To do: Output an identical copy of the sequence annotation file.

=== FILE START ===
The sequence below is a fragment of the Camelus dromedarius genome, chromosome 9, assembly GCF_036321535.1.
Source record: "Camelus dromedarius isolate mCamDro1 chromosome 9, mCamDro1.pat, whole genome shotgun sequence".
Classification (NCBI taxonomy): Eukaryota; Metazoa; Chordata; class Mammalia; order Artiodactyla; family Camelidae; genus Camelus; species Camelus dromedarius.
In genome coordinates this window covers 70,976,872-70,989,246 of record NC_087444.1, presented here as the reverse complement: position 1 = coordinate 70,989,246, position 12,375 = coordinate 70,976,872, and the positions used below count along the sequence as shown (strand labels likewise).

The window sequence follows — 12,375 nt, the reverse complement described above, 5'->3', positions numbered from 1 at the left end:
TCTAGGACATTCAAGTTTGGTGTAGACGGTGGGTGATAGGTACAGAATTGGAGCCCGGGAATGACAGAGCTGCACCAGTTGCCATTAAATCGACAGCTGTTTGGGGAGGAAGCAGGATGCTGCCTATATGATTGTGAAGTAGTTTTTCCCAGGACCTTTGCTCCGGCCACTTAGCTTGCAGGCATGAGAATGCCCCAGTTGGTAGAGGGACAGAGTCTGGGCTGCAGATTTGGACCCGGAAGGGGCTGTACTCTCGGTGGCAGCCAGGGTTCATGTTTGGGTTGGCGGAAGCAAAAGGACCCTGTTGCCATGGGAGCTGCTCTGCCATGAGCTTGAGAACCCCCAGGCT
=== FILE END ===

The sequence below is a fragment of the Camelus dromedarius genome, chromosome 9, assembly GCF_036321535.1.
Source record: "Camelus dromedarius isolate mCamDro1 chromosome 9, mCamDro1.pat, whole genome shotgun sequence".
Classification (NCBI taxonomy): Eukaryota; Metazoa; Chordata; class Mammalia; order Artiodactyla; family Camelidae; genus Camelus; species Camelus dromedarius.
In genome coordinates this window covers 70,976,872-70,989,246 of record NC_087444.1, presented here as the reverse complement: position 1 = coordinate 70,989,246, position 12,375 = coordinate 70,976,872, and the positions used below count along the sequence as shown (strand labels likewise).

The window sequence follows — 12,375 nt, the reverse complement described above, 5'->3', positions numbered from 1 at the left end:
TCTAGGACATTCAAGTTTGGTGTAGACGGTGGGTGATAGGTACAGAATTGGAGCCCGGGAATGACAGAGCTGCACCAGTTGCCATTAAATCGACAGCTGTTTGGGGAGGAAGCAGGATGCTGCCTATATGATTGTGAAGTAGTTTTTCCCAGGACCTTTGCTCCGGCCACTTAGCTTGCAGGCATGAGAATGCCCCAGTTGGTAGAGGGACAGAGTCTGGGCTGCAGATTTGGACCCGGAAGGGGCTGTACTCTCGGTGGCAGCCAGGGTTCATGTTTGGGTTGGCGGAAGCAAAAGGACCCTGTTGCCATGGGAGCTGCTCTGCCATGAGCTTGAGAACCCCCAGGCT